Every year, we collaboratively review our school written curriculum based on the IB requirements. Reviewing the curriculum is related to Standard C2.9, which states that “the written curriculum is informed by current IB publications and is reviewed regularly to incorporate developments in the programme(s)”.
In doing the review this year, we made sure that the 17 United Nations Sustainable Development Goals (SDGs) are taught and addressed in our curriculum in addition to the IB Primary Years Programme and Indonesian national requirements.
The SDGs are “Global Goals” in which world leaders from 193 countries, including Indonesia, are committed to achieving by 2030. The goals are inter-related and include eradicating poverty, hunger and inequality; taking action on climate change and the environment; improving access to health, education and clean water and sanitation; and building strong institutions and partnerships. Adopted in 2015, the SDGs are as follows:
Involved in our curriculum review were all our classroom and single-subject teachers as well as our co-teachers from early years and elementary. The outcome of our review revealed that all the 17 goals were already part of our early years and elementary written curriculum and we need to continue explicitly addressing them in our taught curriculum.
For the review, we identified the specific unit of inquiry linked to each goal. During our review, it was interesting that our physical education and dance teachers developed plans on how to teach the SDGs in their subjects across grade levels.
Teaching the SDGs to our students is connected to the IB mission statement of creating a “better and more peaceful world” and developing “internationally minded people”. It is related to Standard C2.7, which states that “the written curriculum promotes student awareness of individual, local, national and world issues”. Likewise, it is linked to Standard C2.14b, which emphasizes that “teaching and learning empowers students to take self-initiated action as a result of the learning”.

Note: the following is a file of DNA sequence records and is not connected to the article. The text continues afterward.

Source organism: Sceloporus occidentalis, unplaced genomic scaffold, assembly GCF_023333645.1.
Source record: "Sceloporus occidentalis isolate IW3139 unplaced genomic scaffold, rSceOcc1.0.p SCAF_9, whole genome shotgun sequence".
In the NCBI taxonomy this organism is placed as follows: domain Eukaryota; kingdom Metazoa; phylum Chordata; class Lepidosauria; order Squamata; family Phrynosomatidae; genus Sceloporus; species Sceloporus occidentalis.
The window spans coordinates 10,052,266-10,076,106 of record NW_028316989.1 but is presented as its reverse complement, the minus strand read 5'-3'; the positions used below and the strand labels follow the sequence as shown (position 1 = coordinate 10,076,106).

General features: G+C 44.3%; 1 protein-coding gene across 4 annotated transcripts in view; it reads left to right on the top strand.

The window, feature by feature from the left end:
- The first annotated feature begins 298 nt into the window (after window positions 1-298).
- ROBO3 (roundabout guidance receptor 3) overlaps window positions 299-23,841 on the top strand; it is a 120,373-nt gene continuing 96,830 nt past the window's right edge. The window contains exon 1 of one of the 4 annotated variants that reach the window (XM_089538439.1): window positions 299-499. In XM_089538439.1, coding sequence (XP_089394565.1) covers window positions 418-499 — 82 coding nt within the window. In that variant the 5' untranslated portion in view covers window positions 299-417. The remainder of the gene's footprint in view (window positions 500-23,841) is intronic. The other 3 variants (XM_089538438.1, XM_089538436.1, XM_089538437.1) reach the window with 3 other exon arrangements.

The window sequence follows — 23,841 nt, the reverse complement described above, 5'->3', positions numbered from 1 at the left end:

Achieving the SDGs is not only the work of governments and non-governmental organizations. As educators, we need to do our part and also become globally competent.
By: Richel Langit-Dursin
Primary Years Programme coordinator
BINUS SCHOOL Simprug, Jakarta
“You’re my best friend, just like a family. We keep best moments in our mind. We remember every time with you”.
That’s a part of the song that one of Grade 5 students composed with her group in music class, as their interest for the mini exhibition project. This year, Grade 5 students chose to do a mini exhibition, as a form of Parent Presentation. They took the unit of art under the theme of How We Express Ourselves.
The central idea is “Creating and responding to art develops understanding of ourselves and the world around us”. This time, they made their lines of inquiry from their questions. Despite of challenging found in this stage, the fifth graders showed their enthusiasm by being more selective in forming the lines of the inquiry. Moreover, as they worked in pairs to do the project, the challenges seemed more interesting for them.
Other challenges were to find the information explaining their lines of inquiry, but they have tried to research using different media, such as books, the internet, as well as interviewing people at school and at home.The artwork that they explored were music, drawing, graffiti, mixed media, crafting, etc. Single Subject Teachers, such as art, music, IT, were involved to help students in guiding them during the process of collecting information and to consult on their project.